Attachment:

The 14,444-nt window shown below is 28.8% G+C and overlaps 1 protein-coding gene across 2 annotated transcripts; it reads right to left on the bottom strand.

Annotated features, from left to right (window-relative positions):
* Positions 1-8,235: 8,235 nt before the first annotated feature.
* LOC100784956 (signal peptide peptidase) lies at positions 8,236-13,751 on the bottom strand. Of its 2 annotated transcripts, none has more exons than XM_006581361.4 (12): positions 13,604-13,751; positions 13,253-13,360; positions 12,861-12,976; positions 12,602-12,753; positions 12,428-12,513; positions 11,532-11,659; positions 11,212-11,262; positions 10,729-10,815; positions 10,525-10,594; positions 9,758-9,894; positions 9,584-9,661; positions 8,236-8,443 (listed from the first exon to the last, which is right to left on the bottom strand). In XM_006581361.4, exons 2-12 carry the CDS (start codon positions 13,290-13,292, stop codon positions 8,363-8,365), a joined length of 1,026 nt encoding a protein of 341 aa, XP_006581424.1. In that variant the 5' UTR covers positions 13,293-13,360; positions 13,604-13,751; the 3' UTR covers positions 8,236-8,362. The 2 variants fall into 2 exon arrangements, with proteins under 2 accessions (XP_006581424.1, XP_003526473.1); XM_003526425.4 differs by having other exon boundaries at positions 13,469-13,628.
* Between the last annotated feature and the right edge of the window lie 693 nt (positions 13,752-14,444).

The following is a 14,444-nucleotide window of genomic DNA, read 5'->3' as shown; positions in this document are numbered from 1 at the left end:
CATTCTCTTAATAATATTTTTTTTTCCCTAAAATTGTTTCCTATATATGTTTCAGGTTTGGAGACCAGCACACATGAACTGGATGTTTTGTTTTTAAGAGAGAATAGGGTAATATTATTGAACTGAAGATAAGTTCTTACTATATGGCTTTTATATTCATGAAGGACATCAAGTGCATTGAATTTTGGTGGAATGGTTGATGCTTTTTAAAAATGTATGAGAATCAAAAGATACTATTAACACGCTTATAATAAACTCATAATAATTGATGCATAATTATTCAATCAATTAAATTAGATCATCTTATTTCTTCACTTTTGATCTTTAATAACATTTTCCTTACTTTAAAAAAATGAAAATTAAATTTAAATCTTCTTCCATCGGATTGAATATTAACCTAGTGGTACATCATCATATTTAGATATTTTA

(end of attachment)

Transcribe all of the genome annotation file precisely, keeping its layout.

The 14,444-nt window shown below is 28.8% G+C and overlaps 1 protein-coding gene across 2 annotated transcripts; it reads right to left on the bottom strand.

Annotated features, from left to right (window-relative positions):
* Positions 1-8,235: 8,235 nt before the first annotated feature.
* LOC100784956 (signal peptide peptidase) lies at positions 8,236-13,751 on the bottom strand. Of its 2 annotated transcripts, none has more exons than XM_006581361.4 (12): positions 13,604-13,751; positions 13,253-13,360; positions 12,861-12,976; positions 12,602-12,753; positions 12,428-12,513; positions 11,532-11,659; positions 11,212-11,262; positions 10,729-10,815; positions 10,525-10,594; positions 9,758-9,894; positions 9,584-9,661; positions 8,236-8,443 (listed from the first exon to the last, which is right to left on the bottom strand). In XM_006581361.4, exons 2-12 carry the CDS (start codon positions 13,290-13,292, stop codon positions 8,363-8,365), a joined length of 1,026 nt encoding a protein of 341 aa, XP_006581424.1. In that variant the 5' UTR covers positions 13,293-13,360; positions 13,604-13,751; the 3' UTR covers positions 8,236-8,362. The 2 variants fall into 2 exon arrangements, with proteins under 2 accessions (XP_006581424.1, XP_003526473.1); XM_003526425.4 differs by having other exon boundaries at positions 13,469-13,628.
* Between the last annotated feature and the right edge of the window lie 693 nt (positions 13,752-14,444).

The following is a 14,444-nucleotide window of genomic DNA, read 5'->3' as shown; positions in this document are numbered from 1 at the left end:
CATTCTCTTAATAATATTTTTTTTTCCCTAAAATTGTTTCCTATATATGTTTCAGGTTTGGAGACCAGCACACATGAACTGGATGTTTTGTTTTTAAGAGAGAATAGGGTAATATTATTGAACTGAAGATAAGTTCTTACTATATGGCTTTTATATTCATGAAGGACATCAAGTGCATTGAATTTTGGTGGAATGGTTGATGCTTTTTAAAAATGTATGAGAATCAAAAGATACTATTAACACGCTTATAATAAACTCATAATAATTGATGCATAATTATTCAATCAATTAAATTAGATCATCTTATTTCTTCACTTTTGATCTTTAATAACATTTTCCTTACTTTAAAAAAATGAAAATTAAATTTAAATCTTCTTCCATCGGATTGAATATTAACCTAGTGGTACATCATCATATTTAGATATTTTA